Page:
> visualization, key features when prototyping.

        Several years ago I used Plyboats, but it never ported quite right to
        W2K, and since it has a lot of limitations (only two chines, among
        others), I gave up on it. I've just downloaded Free!ship and look
        forward to giving it a try. One question for you, though, is how
        expanded panel dimensions are output from the program. Do I need
        some other application that can read .dxf files, or can I just print
        out the panel dimensions from Free!ship? Will it translate bulkhead
        locations onto the panels?

        I was thinking of starting with the offsets for Cartoon 40, scaling
        the length at 125% per PCB's suggestion, and getting panel shapes and
        dimensions from the application. Think this will work? If it does,
        it would allow me to assemble the sides and bulkheads, then use a jig
        to hold everything square, rather than making critical measurements
        on the jig, erecting the bulkheads, then spiling the panel shapes.

        > I have the personal theory that to get a boat design 'right' you
        > need to go through many many itierations by trial and error.
        ...snip...

        I agree, and think it's true even using the software tools
        available. Using Plyboats, I made many cardboard models of different
        hull shapes, including a lot of sharpies and box-keel designs. It
        was always interesting to see just how bad a model could look when
        the wire-frame in the software looked so good. Slab-side sharpies in
        particular can look fine on the screen, but not so great in "the
        flesh." Part of the problem was Plyboats' limitation of fixing the
        lowest point of the sheer at the point of maximum beam.

        Jon Kolb
        www.kolbsadventures.com/boatbuilding_index.htm
      • Bruce Hallman
        ... I am not the best person to answer that question, as I have not kept up with Freeship since November of 2005. At that point in time, the expanded panel &
        Message 3 of 19 , May 4, 2006
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          > forward to giving it a try. One question for you, though, is how
          > expanded panel dimensions are output from the program.

          I am not the best person to answer that question, as I have not kept
          up with Freeship since November of 2005. At that point in time, the
          expanded panel & bulkhead dimensions was 'wishlisted' for software
          development, and exporting to Autocad and a plotter was the best choice.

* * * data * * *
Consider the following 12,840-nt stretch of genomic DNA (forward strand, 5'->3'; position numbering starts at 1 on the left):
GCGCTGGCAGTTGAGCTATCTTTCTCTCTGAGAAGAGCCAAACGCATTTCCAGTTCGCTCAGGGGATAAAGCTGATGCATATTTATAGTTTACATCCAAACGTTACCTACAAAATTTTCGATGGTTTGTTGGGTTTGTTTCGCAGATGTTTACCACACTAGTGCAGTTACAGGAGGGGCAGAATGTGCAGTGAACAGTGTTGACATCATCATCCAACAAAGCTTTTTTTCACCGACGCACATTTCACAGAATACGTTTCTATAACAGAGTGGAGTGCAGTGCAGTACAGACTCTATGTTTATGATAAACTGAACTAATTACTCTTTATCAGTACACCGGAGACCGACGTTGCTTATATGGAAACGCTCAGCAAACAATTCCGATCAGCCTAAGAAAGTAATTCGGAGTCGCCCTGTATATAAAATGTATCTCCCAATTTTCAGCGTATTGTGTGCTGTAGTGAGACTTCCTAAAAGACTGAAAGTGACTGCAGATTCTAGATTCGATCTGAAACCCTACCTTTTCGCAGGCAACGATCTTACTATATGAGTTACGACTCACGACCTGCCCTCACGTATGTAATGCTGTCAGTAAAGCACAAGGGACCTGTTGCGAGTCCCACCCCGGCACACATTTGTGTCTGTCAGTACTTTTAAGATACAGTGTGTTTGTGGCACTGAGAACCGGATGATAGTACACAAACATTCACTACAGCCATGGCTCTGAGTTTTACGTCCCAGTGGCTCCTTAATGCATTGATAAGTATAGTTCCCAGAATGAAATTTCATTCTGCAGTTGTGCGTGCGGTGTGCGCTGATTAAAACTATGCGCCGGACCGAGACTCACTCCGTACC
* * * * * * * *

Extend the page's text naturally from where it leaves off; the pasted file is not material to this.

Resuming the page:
Check here:

          http://groups.yahoo.com/group/Freeship_HTandT_Group

          or the Sourceforge Freeship pages.
        • Bruce Hallman
          ... I should have looked before clicking send but the new version of Freeship, according to the website, has the new feature Export boundary coordinates of
          Message 4 of 19 , May 4, 2006
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            > > forward to giving it a try. One question for you, though, is how
            > > expanded panel dimensions are output from the program.

            I should have looked before clicking 'send' but the new version of
            Freeship, according to the website, has the new feature

            "Export boundary coordinates of developed plates to textfile"

            Which seems to fit the bill.

            http://www.freeship.org/
          • Michael Collins
            Chris, I ve had some pretty interesting results using arcs or arches. Arcs can be manipulated geometrically because their explicit mathematical expression is
            Message 5 of 19 , May 4, 2006
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              Chris,
              I've had some pretty interesting results using arcs or arches. Arcs can
              be manipulated geometrically because their explicit mathematical
              expression is relatively simple compared to NURBS. Arcs are simple to
              loft. All you need to know is the radius of curvature and the
              vertual center of radius. Using a compass or a string, you can draw
              your arc.

              I started using arcs as a means of analyzing other designers' work. For
              example, looking at Phil Bolger's Tortis and Brick in the profile and
              using the waterline as the chord, you see an approximate arc with a
              camber of about 10% of the chord below the water line. I reduced this